The sidestroke is the best swimming stroke for wrist pain. It is a hybrid of the breaststroke and the traditional freestyle. The sidestroke conserves energy and allows the swimmer more time to take breaths above the water. The wrist remains beneath the water's surface, therefore providing less tension and strain on this sensitive array of small bones and ligaments.
Motion of the Leading Arm
During the sidestroke, the leading arm stays beneath the water at all times. This puts less strain on the wrist because it never breaks the surface tension. During the power phase of the sidestroke, the lead arm pulls water like a lever. It is extended directly in front of the body, palm facing downward. The elbow is bent and the arm sweeps downward and then back toward the upper chest. During the recovery phase of the sidestroke, the lead hand comes up near the face and thrusts forward to full extension once again.
Motion of the Trailing Arm
The arm that is positioned closest to the surface of the water is called the trailing arm. It is extended along the length of the body with your palm pointing toward the feet. During the sidestroke, the trailing arm recovers while the lead arm strokes and vice versa. During the recovery phase, the trailing arm retracts up to the shoulder level. If you are experiencing wrist pain, the trailing arm does not have to leave the surface of the water. During the power phase, the wrist presses downward and back toward the feet, creating the main lift force of the stroke.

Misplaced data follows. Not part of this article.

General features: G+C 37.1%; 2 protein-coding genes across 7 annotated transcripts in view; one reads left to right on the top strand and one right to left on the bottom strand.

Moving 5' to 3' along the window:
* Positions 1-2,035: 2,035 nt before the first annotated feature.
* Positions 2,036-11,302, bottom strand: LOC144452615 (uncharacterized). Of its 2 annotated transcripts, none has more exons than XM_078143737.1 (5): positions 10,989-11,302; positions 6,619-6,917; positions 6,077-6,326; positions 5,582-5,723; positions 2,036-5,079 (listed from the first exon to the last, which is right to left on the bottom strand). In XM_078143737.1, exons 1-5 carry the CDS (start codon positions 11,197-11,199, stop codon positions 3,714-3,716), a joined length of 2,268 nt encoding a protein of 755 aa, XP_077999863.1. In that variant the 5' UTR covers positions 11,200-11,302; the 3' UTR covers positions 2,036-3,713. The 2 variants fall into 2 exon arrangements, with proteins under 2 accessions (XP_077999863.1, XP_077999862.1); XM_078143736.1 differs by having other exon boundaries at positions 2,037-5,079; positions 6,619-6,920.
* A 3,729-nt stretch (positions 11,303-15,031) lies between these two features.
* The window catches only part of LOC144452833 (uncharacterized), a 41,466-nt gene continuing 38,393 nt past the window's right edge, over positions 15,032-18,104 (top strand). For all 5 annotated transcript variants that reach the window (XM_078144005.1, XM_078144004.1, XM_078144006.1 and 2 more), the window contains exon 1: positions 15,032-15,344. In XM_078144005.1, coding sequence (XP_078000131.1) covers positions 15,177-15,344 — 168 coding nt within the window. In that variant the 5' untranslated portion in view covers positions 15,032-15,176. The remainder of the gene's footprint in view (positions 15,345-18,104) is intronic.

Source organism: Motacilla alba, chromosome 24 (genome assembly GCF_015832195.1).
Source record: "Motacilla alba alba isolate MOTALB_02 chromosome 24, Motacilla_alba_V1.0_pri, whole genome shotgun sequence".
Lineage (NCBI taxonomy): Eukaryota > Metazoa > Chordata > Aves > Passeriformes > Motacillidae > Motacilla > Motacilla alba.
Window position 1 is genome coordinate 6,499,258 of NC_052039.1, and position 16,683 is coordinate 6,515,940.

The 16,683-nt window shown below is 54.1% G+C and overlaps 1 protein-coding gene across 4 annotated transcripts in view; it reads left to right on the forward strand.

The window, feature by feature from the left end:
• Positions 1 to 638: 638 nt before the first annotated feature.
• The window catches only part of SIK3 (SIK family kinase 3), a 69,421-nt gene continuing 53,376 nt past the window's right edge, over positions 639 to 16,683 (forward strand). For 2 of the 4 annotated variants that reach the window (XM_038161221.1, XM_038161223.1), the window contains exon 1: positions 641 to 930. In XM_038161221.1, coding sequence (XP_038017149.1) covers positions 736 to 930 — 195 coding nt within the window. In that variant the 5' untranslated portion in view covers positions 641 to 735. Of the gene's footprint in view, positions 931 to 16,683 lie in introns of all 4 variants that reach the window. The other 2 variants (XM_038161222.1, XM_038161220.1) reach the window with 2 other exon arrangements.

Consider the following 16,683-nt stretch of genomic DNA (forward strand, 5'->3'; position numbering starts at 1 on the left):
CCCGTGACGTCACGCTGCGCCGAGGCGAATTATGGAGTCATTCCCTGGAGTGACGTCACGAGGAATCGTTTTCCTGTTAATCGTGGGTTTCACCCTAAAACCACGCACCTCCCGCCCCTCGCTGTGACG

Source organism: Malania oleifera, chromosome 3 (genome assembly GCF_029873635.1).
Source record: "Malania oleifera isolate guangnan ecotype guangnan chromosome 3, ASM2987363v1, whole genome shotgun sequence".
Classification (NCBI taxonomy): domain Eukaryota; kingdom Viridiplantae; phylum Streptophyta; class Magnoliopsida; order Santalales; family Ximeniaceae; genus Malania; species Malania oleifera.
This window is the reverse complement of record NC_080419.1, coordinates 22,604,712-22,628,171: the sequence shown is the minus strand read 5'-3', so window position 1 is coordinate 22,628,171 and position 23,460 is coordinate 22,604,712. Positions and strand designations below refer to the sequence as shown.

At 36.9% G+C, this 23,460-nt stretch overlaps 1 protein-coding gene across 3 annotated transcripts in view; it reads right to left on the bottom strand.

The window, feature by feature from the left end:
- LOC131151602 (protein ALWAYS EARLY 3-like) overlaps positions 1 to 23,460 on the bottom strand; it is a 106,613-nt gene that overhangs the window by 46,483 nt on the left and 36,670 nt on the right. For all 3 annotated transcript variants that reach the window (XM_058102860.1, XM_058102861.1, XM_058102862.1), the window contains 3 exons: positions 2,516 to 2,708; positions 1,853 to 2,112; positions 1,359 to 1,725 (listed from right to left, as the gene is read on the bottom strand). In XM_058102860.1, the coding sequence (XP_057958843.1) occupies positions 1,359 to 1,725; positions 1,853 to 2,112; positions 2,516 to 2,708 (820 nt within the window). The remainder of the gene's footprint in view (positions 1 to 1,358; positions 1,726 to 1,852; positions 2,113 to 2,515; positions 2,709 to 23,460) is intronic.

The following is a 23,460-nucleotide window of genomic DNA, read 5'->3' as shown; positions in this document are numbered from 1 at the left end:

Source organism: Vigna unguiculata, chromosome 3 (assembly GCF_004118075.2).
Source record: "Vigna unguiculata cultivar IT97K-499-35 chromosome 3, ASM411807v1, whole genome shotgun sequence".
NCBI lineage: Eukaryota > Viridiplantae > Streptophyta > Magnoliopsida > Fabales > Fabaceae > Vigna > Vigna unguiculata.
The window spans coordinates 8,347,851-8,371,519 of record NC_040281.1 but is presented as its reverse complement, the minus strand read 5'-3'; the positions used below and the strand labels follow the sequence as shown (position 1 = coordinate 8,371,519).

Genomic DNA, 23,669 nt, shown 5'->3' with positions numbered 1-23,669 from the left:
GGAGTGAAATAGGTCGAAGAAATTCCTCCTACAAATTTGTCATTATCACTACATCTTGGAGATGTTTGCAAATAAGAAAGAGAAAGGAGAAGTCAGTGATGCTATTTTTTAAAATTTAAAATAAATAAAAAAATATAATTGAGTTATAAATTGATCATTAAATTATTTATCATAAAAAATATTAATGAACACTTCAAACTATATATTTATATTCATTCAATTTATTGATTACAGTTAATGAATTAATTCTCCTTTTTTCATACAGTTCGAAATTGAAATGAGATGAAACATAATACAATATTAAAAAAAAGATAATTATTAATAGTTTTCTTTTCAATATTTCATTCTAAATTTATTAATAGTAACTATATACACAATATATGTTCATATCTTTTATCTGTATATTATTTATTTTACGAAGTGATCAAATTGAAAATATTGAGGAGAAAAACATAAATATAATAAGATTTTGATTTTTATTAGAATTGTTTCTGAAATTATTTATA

Kicking and Gliding
The sidestroke puts less strain on the wrist because most of your propulsion comes from kicking and gliding. Your body is positioned parallel to the water's surface and the legs scissor kick in a gliding fashion. The knees stay close together and the toes are pointed. The bottom leg comes up near the buttocks and the top leg bends toward the abdomen. Then, the legs flex together to create the gliding propulsion of the sidestroke.
Physics of the Sidestroke
Swimming propels your body through the water by a combination of movements, involving both the arms and legs. The legs kick forward and the arms pull the body in a coordinated movement. During the sidestroke, the hands are primarily used for lift rather than propulsion. This is contrary to most of the other swimming strokes, where the action of the arms and hands create the lion's share of propulsion force. The sidestroke eases the work load of the wrist and hands through the hydrodynamic principle of form drag. The sidestroke reduces the amount of water resistance because only a small portion of the body leaves the water's surface. This allows the motion of the legs to do most of the propulsion while the arms and hands focus on creating lift.
Frederick S. Blackmon's love for fiction and theater eventually led to a career writing screenplays for the film and television industry. While living in Florida, Blackmon began exploring issues on global warming, health and environmental science. He spent two years as a Parkour and free-running instructor as well. Now he writes everything from how-to blogs to horror films.